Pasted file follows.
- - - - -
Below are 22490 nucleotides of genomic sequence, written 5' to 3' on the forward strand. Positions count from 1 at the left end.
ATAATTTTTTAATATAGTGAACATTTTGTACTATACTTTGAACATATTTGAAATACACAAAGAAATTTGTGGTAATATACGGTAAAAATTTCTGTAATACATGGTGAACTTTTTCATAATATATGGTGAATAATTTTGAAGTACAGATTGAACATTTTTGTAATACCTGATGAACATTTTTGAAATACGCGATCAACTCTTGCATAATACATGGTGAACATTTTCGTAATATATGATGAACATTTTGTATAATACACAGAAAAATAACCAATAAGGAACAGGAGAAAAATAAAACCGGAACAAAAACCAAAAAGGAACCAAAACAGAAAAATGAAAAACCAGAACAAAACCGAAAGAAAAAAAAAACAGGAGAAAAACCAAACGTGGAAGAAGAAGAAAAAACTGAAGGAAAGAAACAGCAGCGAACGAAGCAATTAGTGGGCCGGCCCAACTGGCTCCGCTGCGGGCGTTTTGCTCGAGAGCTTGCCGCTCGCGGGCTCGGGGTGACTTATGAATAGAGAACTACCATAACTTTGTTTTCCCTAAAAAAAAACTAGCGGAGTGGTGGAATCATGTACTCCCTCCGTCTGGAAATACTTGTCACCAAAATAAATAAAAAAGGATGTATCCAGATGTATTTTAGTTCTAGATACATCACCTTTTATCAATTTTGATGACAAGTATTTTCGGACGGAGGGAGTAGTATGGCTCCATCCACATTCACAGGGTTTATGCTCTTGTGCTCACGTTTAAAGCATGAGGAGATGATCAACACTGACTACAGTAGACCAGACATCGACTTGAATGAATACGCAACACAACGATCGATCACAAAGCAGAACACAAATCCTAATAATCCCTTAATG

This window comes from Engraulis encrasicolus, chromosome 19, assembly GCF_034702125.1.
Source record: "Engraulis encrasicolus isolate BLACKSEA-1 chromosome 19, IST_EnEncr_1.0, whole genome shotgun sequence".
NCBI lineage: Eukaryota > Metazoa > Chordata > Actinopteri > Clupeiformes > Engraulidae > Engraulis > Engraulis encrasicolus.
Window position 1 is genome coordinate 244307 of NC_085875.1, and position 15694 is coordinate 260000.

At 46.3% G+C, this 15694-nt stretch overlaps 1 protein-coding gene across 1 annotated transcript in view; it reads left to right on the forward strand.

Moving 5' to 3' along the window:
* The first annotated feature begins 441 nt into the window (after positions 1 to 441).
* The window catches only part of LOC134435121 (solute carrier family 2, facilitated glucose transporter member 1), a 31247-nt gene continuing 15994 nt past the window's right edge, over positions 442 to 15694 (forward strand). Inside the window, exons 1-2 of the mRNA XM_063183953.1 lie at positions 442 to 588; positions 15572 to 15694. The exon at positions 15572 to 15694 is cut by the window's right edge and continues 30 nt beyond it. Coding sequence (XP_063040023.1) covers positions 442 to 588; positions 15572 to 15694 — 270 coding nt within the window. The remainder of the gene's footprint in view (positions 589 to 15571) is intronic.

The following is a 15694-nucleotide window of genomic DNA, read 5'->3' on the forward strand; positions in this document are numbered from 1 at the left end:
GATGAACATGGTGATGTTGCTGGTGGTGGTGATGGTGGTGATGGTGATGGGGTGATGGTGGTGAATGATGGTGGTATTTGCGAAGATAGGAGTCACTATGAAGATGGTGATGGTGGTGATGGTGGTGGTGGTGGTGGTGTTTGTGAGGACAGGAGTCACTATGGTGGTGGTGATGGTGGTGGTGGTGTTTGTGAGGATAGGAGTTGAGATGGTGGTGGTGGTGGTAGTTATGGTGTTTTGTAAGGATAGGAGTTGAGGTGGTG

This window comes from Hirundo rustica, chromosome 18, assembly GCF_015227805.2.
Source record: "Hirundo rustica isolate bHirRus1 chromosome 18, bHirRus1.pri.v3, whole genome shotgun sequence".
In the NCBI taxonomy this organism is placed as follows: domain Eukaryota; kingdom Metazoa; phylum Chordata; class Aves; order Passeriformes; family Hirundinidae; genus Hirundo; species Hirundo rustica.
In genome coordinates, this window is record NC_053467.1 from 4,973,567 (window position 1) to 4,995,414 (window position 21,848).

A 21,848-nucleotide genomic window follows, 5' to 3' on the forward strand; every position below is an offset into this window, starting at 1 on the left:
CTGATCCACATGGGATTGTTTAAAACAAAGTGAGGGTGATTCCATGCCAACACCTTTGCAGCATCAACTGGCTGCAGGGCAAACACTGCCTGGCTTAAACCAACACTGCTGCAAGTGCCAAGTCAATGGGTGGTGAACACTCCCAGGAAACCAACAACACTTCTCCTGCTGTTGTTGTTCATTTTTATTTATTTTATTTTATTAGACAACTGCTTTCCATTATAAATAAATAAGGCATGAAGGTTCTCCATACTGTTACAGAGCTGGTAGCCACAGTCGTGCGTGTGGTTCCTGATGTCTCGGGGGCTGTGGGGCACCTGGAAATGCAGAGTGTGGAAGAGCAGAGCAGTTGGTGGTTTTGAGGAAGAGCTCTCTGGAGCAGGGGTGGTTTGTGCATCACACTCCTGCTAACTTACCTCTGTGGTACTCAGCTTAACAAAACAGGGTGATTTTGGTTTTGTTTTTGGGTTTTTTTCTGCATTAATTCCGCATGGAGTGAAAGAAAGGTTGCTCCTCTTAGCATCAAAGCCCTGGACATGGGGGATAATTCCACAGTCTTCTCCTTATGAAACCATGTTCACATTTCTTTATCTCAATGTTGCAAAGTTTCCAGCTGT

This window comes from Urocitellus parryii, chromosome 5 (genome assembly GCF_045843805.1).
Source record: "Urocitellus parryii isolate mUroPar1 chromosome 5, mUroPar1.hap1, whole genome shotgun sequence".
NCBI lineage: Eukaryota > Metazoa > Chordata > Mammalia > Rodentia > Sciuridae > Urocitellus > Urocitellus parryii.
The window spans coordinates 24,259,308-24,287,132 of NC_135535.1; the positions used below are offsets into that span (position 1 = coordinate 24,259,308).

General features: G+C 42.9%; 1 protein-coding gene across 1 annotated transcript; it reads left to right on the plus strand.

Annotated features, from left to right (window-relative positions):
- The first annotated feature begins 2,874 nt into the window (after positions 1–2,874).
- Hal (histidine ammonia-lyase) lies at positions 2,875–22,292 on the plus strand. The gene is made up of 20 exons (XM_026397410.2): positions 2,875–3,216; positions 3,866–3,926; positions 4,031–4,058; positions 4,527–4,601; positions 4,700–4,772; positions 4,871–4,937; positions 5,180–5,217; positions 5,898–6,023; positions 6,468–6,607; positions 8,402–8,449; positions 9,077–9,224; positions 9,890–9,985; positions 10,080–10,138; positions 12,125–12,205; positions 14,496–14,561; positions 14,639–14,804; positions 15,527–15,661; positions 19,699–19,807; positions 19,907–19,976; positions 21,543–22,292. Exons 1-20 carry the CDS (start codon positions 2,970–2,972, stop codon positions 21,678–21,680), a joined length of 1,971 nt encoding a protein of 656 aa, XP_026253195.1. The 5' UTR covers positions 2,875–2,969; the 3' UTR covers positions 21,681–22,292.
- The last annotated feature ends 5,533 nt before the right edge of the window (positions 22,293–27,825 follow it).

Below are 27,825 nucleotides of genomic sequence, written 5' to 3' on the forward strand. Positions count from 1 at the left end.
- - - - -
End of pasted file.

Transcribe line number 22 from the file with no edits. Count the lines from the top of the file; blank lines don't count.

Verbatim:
The window spans coordinates 24,259,308-24,287,132 of NC_135535.1; the positions used below are offsets into that span (position 1 = coordinate 24,259,308).